When it comes to inexpensive price points, you really can’t find something for a better price than Gordon’s (while maintaining the quality). This particular pink gin uses the original Gordon gin while introducing strawberries and raspberries, plus some tartness from red currents to give it a vibrant, pink appearance.

How to Make Pink Gin?

So maybe you haven’t found a pink gin that fits your needs. Or perhaps you have a favorite gin you absolutely love but the distiller doesn’t craft pink gin. That’s not a problem at all. It isn’t all that difficult to make pink gin yourself. After all, if some British sailors could make the drink in the middle of the ocean 200 years ago, you shouldn’t have any issue doing the same at home with a full kitchen.

Rhubarb Gin

Rhubarb is one of those ingredients you either love or hate. If you love it, you’ll love this pink rhubarb gin recipe. This particular recipe will take four weeks of infusing, so if you’re planning on using this for a party, make it at least a month in advance:

  • 1 bottle gin
  • 1kg pink rhubarb stalks
  • 400g caster sugar (avoid golden or brown sugar)

Wash the rhubarb and trim the stalks. Cut into smaller pieces then place in a jar with the sugar. Let sit overnight. Now, pour in the gin, shake and let it sit for four weeks.

Rose Infused Gin

This recipe will give your gin a significantly different taste than all the other fruit options on this list. If you enjoy a floral gin cocktail, this is a great way to go. You’ll need some time with this method as well. In many ways, it’s like seeping tea the old fashion way (leaving it out in the sun). To make this recipe you’ll need:

  • 1 cup dry rosebuds
  • 1 bottle (750ml) of gin

Pour the gin and the rosebuds into a jar, then let it sit for at least five days. Every day, rotate the jar a few times to mix the roses up. After 5 days you’re good to go.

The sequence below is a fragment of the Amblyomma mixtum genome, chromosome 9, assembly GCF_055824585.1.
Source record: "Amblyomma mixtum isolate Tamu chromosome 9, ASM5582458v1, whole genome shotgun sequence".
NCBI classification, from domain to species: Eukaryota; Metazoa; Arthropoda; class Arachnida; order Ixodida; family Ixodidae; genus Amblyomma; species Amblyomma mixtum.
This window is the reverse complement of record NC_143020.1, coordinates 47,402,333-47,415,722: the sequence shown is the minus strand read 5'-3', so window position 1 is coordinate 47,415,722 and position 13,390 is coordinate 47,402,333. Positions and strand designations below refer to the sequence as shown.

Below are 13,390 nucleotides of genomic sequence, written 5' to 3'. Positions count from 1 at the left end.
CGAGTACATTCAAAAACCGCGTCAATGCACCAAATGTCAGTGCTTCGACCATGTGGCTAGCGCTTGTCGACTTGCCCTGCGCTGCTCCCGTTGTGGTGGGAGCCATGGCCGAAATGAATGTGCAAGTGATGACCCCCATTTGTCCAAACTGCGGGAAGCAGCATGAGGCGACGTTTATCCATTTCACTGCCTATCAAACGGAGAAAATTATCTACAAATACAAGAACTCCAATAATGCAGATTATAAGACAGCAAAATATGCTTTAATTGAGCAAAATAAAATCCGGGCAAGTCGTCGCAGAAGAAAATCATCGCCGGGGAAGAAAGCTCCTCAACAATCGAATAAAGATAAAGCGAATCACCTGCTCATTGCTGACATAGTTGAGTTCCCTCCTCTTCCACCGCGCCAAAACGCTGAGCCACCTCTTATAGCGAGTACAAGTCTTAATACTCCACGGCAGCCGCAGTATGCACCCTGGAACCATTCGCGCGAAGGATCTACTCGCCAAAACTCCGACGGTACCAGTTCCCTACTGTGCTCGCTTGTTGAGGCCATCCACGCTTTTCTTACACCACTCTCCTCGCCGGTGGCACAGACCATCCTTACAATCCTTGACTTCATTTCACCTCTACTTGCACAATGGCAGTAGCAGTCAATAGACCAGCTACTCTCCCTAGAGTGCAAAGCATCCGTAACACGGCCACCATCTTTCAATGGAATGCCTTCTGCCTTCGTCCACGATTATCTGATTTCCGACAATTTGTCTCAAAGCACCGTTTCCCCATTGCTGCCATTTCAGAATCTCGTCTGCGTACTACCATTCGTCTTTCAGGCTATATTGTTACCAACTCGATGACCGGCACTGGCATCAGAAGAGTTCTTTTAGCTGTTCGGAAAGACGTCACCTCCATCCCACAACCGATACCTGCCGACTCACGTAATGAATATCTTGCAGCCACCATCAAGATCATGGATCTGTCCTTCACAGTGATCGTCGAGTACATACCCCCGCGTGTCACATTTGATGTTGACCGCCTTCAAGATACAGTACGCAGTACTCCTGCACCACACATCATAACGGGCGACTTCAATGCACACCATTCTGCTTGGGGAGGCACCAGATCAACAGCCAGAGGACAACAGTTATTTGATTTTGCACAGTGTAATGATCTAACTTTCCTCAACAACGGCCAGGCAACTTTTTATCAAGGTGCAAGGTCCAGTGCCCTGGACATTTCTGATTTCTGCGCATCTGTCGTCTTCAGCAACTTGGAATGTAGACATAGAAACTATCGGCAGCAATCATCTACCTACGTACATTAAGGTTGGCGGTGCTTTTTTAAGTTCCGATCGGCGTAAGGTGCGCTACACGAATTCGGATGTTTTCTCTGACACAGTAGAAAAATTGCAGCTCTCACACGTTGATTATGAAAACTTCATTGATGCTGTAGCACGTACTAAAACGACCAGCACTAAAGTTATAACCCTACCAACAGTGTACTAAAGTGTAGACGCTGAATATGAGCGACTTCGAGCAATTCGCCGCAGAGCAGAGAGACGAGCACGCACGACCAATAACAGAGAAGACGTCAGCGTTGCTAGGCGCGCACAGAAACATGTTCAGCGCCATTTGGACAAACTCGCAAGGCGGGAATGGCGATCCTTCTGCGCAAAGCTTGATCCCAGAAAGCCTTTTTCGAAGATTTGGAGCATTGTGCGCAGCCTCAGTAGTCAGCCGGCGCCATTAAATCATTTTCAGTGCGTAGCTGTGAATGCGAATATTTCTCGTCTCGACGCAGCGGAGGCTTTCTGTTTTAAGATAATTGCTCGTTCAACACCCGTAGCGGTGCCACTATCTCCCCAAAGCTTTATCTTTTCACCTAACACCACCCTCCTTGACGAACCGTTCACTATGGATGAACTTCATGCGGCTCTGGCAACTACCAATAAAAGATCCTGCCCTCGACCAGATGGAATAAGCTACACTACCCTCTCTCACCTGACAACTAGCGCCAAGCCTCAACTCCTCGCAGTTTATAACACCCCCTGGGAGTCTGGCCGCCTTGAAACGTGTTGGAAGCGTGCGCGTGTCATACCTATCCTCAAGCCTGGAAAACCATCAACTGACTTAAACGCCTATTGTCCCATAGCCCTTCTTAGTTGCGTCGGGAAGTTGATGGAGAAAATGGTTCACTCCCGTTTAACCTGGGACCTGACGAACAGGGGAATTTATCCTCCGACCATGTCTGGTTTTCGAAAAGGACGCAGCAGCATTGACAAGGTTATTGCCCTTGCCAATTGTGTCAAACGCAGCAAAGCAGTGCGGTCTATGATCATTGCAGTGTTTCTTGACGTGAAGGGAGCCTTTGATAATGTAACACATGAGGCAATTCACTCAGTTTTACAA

Strawberry Gin

This recipe will take three weeks of infusing. But it’s well worth the wait. To make it you’ll need:

  • 400g sliced strawberries
  • 1 bottle of gin
  • 100g caster sugar

Ideally, you’ll use fresh strawberries for this. If you can’t find any, pick up unsweetened frozen strawberries and let them thaw. Then add the strawberries and sugar into a large jaw, then add the gin and let it sit for at least two weeks (three is better).

Raspberry Gin

Like the strawberry gin, you’ll need two to three weeks of steeping time. You’ll also want to go with fresh raspberries, when possible. To make the recipe you’ll need:

  • 1 bottle of gin
  • 150g sugar
  • 350g raspberries

Mix the raspberries and sugar. Add in the gin and let it sit for two to three weeks. Turn the jar once a day to keep the sugar mixed.

Pomegranate Gin

If you want you can use just gin, pomegranates and caster sugar. But there is a very interesting spiced alternative you can make as well (recipe to follow).

To make the regular pomegranate gin:

  • Juice from 3 pomegranates
  • 350g caster sugar
  • 1 bottle of gin

Mix juice and sugar in a jar, then add in gin and let sit for two weeks.

To make the spiced version, add:

  • juice of 1 clementine
  • 200ml pomegranate juice
  • 12 peppercorns
  • 4 cinnamon sticks
  • 4 star anise
  • Use liter of gin

This is a great mixed gin for the winter holidays.

Cherry Infused Gin

To make the cherry-infused gin you’ll need:

  • Cup of cut-up cherries
  • Bottle of gin

Combine in a jar and let sit for two weeks. If you used tart, sugar-free cherries you may want to add in 100g of sugar.

Grapefruit Gin

For this recipe, you’ll ideally want to purchase pink grapefruit. To make it you’ll need:

  • 2 medium pink grapefruits
  • 1 bottle gin

Juice the grapefruits and add into a jar. Also, zest the grapefruit and add this as well. Pour in the gin and let sit for a month, then strain out the grapefruit contents.

Enjoy Your Pink Gin

Once you have created the pink gin you can now use it in your favorite cocktail. Try it with a gin and tonic first to get a better sense of what the bitters do to the taste of your gin. With so many pink gins out there you owe it to yourself to taste the different offerings and discover for yourself which you like the best. Just like regular gins, every brand is unique and offers something the other brands don’t. So if you’re ready, now is the perfect time to dive deeper into the world of pink gin.

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Pink Gin Brands